SEO and Search Engines: Which came first?

Over on my AskDaveTaylor blog, I wrote this morning about the fact that Google has, through its popular blogger Matt Cutts, come out and said that it is okay to use the nofollow tag to manage how PageRank flows through the pages on your own site. The article’s here: Use nofollow links to channel pagerank.
The more I’ve thought about this issue today, however, the more I realize that it’s a fascinating example of how search engines and search engine optimization are locked in a weird symbiotic relationship, and how anyone who isn’t paying attention to search engine optimization techniques — even if they don’t use them — is also missing the boat on how search engines work and why one page ranks higher than another.

I keep thinking about the so-called “chicken and egg problem”, namely which came first? I can envision a case for either happening first evolutionarily, either the egg because the chicken was evolving and a mutation from non-chicken to chicken inevitably started with an egg, but then again, maybe since the hen would have had to spawn the mutation it’s not fair to say a non-chicken laid a chicken egg, starting the endless cycle.
In the online world, of course, the stakes are a lot higher than chickens and eggs. As I have stated in many a talk and interview:
    If your site can’t be found, your business is already dead.
The corollary to that thought, then, is that it’s darn important to understand how search engines work and what the engineers behind sites like Google are thinking as they carefully tweak and evolve their tool. That’s one reason I wrote a book about it, Growing Your Business with Google, but my examination of the issue didn’t stop when that was published!
If you accept that what I call findability is so darn important, then arguably there’s little that’s more important to the future of your business enterprise than understanding how search engines work. And there’s no category of people more focused on just that question than SEO consultants, who can rocket their business to the moon if they can just ssqqquueeezzeee out or figure out what factors are considered when a search engine calculates results and then identify techniques for influencing those results.
Done wrong and we’re talking about something bad, we’re talking about “black hat seo”, nefarious tricks that are far too dangerous for mere mortals to play with, the kind of short-term tactics that result in you waking up one morning to find that your site is gone completely from Google and other search engines. Definitely playing with fire.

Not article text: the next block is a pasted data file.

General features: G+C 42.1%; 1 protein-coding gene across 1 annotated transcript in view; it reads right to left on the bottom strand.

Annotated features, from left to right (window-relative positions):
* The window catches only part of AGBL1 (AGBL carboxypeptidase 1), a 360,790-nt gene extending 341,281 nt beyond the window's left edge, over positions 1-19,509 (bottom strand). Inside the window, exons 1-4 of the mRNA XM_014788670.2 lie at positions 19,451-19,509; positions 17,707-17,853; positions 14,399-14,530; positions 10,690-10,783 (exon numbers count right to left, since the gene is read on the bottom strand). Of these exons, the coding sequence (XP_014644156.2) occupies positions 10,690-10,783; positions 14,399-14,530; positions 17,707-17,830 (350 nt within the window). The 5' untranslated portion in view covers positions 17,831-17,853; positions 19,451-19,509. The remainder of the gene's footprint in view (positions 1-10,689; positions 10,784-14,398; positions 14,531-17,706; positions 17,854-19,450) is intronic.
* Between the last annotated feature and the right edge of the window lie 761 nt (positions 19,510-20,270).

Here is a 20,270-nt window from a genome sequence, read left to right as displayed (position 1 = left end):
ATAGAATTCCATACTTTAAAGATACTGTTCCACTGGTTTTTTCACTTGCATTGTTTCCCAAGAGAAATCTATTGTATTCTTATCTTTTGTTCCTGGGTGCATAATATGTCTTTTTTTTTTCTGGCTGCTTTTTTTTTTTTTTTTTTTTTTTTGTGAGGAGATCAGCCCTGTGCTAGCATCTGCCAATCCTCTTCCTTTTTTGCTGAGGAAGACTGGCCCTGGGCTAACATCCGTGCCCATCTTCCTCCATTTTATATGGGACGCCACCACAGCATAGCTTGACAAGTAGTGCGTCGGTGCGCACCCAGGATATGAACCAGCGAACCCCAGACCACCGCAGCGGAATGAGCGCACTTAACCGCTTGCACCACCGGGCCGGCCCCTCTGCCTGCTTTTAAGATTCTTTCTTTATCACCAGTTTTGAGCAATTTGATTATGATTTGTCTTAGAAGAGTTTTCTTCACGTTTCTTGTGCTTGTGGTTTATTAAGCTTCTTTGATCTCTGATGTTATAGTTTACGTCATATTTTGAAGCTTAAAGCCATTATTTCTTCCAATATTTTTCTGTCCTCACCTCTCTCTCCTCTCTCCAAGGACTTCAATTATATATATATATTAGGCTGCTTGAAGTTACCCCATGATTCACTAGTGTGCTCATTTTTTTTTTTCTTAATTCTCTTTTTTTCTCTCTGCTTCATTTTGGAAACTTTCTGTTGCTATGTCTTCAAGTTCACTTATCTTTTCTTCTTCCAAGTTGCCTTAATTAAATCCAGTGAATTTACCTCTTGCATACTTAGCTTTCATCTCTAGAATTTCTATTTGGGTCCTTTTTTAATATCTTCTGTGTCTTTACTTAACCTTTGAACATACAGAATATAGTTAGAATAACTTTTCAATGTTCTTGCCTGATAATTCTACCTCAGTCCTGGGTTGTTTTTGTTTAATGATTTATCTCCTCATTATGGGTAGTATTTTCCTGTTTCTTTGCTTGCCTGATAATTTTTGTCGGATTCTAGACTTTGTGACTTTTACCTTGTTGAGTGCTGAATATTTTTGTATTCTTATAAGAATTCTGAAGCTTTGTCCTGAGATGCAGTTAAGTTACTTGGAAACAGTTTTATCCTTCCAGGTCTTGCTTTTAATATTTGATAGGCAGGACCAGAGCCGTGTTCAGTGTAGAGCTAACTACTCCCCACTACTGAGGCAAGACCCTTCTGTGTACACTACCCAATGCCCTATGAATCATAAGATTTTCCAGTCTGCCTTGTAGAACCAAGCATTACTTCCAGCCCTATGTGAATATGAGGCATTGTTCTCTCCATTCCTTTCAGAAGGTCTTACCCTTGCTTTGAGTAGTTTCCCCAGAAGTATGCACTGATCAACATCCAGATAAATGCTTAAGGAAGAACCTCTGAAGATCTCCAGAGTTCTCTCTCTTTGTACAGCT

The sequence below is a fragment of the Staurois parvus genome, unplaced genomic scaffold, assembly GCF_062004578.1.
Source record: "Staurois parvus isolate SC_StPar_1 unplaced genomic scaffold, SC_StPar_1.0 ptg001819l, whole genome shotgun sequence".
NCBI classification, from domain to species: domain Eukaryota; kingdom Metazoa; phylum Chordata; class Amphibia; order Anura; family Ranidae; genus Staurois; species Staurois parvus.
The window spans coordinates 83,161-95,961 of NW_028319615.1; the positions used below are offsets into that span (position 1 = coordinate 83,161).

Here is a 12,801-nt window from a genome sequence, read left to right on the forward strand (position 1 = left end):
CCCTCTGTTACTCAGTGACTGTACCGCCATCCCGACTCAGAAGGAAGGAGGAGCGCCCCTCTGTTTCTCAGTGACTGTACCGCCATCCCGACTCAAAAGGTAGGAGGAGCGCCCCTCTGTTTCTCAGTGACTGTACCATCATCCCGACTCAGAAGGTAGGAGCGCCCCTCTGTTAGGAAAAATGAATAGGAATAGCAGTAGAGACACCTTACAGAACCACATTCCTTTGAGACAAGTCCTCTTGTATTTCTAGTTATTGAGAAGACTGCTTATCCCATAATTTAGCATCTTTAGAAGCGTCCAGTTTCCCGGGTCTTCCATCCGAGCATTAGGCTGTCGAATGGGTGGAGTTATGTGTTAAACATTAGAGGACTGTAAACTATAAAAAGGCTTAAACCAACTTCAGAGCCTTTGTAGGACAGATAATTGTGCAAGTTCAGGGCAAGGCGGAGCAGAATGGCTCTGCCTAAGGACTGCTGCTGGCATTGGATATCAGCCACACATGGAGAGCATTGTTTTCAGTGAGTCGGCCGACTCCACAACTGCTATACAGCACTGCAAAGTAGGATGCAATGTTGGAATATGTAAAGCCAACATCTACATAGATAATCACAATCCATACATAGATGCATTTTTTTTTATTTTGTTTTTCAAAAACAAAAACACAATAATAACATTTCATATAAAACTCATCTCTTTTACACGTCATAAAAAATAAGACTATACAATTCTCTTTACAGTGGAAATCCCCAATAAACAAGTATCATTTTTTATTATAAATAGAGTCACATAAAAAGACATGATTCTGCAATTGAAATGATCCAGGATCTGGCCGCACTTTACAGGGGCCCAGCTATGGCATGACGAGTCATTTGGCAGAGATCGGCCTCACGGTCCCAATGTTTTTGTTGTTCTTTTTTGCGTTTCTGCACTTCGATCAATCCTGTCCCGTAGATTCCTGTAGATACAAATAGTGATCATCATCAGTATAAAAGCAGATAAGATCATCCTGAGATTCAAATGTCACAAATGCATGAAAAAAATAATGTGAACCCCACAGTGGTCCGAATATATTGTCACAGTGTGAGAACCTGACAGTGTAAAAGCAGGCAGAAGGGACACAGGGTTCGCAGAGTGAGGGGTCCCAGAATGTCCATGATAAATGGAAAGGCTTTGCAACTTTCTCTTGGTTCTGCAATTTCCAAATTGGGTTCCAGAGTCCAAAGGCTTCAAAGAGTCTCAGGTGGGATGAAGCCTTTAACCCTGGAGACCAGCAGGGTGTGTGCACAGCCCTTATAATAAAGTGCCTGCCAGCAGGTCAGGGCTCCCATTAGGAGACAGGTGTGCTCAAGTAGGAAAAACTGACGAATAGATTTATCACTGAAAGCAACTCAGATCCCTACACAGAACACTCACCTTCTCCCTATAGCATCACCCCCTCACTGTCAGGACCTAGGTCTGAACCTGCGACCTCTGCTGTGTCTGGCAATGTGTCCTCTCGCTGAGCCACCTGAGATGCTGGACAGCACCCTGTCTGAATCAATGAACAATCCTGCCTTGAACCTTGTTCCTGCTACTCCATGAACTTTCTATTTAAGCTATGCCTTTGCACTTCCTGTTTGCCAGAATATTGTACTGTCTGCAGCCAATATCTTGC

Done intelligently, though, through understanding keywords, internal linking structures, encouraging keyword rich inbound links, using traditional HTML structures over pure CSS to help ‘bots identify key ideas and phrases on a page, etc, and you’ll get splendid results and be ranking at the top of your categories.
Since SEO is like a smoking gun, though, it’s a sure bet that the engineers inside these search engine firms pay very close attention to the latest exploits, tips, and secret techniques that SEO people have dreamt up. Until Matt’s recent information, though, the sense of this watching was all “avoiding people messing up the results or gaming the system.”
With the note to SEOmoz that in fact you can and probably should be using “nofollow” attributes on your HREF tags to channel and direct your PageRank goodness within your own site (and direct the Googlebot what to ignore too) we really are seeing things come in full circle.
Why? Because rel=”nofollow” was introduced by the search engine companies to let sites combat rampant link spam. The search engine introduced the capability, blogging tools and related adopted it almost instantly, and suddenly we could include links that didn’t have the tacit “endorsement” of sharing our own PageRank popularity with the target page. Kewl.
Enter smart SEO people, stage left. Now since nofollow lets you link to external pages that you don’t want to gain any benefit from the link in the search engines, why not use that internally too to deprecate certain uninteresting pages and thereby more aggressively promote those pages you do want to rank better. Logical and I use it myself, truth be told.
But that was never the intent of the nofollow tag when introduced, so do the search engine companies like internal nofollow links or view them as spam/gaming? Until Matt came out with his official word on the subject, I didn’t really know what to think.
Google watched the SEO crowd, considered their subversion of the nofollow tag and concept, and said “hey, that’s a pretty cool idea. Let’s let it fly…” and the cycle was indeed closed.
So what came first? Search engines, or search engine optimization?

One comment on “SEO and Search Engines: Which came first?

  1. I haven’t used “nofollow” but it seems like an interesting, quality concept. I’d always thought it more useful to let the spiders go through everything rather than screen things out. I guess I’ll emphasize the quality pages vs. the quanity ones.

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